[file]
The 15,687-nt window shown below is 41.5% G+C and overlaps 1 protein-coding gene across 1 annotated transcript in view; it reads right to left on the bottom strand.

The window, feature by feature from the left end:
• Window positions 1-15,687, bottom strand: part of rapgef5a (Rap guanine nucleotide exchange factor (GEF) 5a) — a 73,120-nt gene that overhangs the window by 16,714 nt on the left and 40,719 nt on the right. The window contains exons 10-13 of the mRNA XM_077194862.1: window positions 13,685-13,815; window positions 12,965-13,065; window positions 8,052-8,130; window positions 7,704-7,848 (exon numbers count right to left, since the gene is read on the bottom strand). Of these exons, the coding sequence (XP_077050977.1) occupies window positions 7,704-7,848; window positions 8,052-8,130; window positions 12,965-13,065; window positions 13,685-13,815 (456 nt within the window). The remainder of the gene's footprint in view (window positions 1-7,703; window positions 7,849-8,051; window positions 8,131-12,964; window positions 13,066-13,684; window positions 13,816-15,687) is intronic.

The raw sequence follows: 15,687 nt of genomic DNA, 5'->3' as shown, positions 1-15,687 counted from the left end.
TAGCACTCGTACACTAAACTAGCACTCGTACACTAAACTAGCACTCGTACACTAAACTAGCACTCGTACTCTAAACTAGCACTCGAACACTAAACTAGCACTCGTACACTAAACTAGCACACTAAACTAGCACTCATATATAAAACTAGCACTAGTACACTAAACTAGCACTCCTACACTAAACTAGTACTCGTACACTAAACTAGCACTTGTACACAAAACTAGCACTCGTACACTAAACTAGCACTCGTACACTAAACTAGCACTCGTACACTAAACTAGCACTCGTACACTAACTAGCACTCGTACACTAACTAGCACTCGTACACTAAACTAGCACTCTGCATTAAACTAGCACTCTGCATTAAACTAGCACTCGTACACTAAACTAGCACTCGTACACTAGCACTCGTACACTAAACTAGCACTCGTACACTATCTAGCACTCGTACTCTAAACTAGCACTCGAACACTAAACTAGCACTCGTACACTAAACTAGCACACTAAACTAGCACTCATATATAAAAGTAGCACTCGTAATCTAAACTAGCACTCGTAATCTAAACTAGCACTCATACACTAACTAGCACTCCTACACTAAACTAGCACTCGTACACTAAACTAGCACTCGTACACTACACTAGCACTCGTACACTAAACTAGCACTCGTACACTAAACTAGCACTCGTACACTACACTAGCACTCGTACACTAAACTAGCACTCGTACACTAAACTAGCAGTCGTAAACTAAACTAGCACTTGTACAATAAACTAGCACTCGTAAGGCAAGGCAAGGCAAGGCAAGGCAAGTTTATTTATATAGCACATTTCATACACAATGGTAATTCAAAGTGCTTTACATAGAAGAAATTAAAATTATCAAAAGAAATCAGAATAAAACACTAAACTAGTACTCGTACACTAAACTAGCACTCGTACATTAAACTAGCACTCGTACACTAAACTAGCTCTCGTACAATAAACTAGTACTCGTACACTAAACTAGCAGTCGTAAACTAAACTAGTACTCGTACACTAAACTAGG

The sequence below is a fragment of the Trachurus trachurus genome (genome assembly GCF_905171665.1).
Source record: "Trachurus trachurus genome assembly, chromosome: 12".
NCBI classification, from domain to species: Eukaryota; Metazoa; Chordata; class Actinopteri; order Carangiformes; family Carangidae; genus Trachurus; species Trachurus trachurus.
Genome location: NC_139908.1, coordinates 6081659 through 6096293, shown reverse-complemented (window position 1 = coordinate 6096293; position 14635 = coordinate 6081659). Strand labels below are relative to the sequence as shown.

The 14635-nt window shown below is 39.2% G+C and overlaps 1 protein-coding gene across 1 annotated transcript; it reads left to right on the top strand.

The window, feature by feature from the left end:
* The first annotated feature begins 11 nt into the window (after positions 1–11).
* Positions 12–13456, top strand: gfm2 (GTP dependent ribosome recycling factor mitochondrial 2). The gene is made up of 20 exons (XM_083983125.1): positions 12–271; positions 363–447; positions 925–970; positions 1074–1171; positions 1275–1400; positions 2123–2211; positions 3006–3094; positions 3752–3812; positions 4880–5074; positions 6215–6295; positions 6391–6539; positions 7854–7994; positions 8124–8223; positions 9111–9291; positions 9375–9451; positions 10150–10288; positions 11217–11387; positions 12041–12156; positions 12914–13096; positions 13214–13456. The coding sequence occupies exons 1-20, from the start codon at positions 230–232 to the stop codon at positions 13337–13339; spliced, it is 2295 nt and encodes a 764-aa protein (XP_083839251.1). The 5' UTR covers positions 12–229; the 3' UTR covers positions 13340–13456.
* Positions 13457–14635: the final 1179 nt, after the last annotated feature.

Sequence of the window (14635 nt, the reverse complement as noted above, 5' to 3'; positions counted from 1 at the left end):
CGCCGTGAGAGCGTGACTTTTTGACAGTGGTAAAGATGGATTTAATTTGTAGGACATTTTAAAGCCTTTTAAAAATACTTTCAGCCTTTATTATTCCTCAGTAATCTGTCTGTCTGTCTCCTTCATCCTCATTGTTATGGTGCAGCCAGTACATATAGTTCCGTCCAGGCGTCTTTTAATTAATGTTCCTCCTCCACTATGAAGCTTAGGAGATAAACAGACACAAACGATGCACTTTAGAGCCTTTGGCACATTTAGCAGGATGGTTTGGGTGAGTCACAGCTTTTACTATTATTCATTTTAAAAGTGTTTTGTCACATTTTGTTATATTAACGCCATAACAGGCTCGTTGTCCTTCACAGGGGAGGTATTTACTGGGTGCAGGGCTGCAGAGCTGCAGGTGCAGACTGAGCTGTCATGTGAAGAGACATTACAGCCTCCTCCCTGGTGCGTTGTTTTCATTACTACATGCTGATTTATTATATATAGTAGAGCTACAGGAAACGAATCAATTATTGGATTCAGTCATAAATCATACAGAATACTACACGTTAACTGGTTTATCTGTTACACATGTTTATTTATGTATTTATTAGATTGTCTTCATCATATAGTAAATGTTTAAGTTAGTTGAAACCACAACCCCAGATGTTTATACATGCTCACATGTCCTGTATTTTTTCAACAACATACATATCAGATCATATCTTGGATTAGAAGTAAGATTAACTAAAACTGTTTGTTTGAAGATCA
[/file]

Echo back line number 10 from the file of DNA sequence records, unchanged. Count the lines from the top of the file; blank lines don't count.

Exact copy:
The 14635-nt window shown below is 39.2% G+C and overlaps 1 protein-coding gene across 1 annotated transcript; it reads left to right on the top strand.